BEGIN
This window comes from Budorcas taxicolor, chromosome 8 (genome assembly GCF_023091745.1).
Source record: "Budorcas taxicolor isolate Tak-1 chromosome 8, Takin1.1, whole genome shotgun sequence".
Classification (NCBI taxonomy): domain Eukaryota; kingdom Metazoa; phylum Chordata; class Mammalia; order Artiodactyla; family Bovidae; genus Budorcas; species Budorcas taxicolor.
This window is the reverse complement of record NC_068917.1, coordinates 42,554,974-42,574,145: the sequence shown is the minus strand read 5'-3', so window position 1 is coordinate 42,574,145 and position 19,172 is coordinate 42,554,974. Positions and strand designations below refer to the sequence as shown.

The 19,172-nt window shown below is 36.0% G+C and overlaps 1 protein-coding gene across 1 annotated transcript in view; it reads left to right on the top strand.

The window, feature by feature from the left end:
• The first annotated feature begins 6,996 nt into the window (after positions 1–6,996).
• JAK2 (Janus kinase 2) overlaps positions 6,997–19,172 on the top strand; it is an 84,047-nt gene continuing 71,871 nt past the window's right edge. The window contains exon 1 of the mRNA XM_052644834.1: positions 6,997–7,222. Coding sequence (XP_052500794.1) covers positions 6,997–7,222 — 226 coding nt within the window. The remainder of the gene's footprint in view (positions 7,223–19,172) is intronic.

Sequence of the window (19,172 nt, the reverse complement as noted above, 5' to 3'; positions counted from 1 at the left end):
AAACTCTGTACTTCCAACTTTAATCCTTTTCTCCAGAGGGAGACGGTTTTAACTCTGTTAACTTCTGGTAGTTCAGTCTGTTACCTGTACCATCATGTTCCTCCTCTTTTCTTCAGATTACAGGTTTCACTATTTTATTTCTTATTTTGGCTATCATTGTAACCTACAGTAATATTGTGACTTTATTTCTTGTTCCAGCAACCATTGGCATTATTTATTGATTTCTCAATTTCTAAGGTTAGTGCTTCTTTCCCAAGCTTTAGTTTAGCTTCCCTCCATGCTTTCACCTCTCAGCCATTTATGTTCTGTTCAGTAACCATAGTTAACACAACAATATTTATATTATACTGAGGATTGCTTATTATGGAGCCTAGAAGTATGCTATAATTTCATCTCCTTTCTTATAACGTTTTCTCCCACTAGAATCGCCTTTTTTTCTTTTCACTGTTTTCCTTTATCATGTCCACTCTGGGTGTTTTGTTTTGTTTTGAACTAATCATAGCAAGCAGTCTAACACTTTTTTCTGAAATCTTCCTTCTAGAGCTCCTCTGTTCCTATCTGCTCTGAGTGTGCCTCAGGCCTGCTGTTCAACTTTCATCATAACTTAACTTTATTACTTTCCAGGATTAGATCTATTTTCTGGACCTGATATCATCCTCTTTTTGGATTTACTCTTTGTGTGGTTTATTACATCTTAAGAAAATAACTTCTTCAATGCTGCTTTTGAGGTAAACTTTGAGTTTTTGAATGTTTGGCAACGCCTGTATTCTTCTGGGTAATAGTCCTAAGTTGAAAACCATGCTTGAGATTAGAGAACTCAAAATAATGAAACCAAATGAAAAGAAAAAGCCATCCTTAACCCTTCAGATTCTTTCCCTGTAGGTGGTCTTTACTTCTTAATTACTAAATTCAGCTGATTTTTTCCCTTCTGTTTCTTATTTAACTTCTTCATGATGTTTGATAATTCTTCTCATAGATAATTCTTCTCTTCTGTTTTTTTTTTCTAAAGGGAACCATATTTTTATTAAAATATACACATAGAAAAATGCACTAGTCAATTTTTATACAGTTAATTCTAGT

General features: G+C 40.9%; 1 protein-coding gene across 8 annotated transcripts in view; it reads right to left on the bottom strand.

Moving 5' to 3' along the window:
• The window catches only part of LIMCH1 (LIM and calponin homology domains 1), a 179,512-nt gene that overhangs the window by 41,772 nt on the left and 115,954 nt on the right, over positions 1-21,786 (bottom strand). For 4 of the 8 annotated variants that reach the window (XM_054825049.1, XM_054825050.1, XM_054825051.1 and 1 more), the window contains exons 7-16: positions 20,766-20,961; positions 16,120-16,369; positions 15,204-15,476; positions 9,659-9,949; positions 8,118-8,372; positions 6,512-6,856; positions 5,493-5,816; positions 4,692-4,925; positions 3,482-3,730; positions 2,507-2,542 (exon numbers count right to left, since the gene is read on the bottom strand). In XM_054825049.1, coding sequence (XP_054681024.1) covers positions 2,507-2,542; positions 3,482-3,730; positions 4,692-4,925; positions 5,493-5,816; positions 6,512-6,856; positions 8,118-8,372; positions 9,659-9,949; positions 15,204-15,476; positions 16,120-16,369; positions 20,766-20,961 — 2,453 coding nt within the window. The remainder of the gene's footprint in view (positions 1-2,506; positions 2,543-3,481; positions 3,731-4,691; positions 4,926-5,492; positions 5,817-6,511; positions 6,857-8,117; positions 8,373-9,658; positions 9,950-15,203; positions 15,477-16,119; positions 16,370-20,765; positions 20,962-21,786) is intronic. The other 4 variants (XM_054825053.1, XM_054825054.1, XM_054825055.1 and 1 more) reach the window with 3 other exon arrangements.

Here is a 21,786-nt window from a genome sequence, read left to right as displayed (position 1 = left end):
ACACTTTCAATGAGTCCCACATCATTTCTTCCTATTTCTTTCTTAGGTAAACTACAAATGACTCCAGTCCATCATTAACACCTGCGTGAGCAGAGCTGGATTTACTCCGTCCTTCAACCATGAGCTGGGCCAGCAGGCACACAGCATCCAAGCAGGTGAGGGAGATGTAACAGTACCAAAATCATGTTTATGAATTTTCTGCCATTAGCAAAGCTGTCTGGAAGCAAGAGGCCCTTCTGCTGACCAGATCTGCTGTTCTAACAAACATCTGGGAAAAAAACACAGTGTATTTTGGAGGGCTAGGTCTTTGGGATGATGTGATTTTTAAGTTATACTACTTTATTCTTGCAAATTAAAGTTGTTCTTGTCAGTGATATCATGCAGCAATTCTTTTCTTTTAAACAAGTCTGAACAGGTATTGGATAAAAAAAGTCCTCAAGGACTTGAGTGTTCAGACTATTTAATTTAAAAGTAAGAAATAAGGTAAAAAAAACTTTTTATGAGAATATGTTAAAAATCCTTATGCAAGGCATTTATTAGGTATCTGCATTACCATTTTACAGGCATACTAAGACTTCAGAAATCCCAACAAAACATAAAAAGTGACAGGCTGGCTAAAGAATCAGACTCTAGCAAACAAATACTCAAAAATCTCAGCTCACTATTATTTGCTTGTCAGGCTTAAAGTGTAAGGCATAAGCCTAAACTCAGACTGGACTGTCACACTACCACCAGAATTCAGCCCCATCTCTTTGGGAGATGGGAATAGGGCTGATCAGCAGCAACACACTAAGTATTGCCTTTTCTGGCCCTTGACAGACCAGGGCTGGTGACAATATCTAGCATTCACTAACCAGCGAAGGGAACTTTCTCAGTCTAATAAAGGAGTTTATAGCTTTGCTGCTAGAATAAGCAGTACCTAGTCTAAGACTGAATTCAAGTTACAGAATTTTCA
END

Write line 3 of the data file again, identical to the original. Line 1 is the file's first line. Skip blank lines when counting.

Classification (NCBI taxonomy): domain Eukaryota; kingdom Metazoa; phylum Chordata; class Mammalia; order Artiodactyla; family Bovidae; genus Budorcas; species Budorcas taxicolor.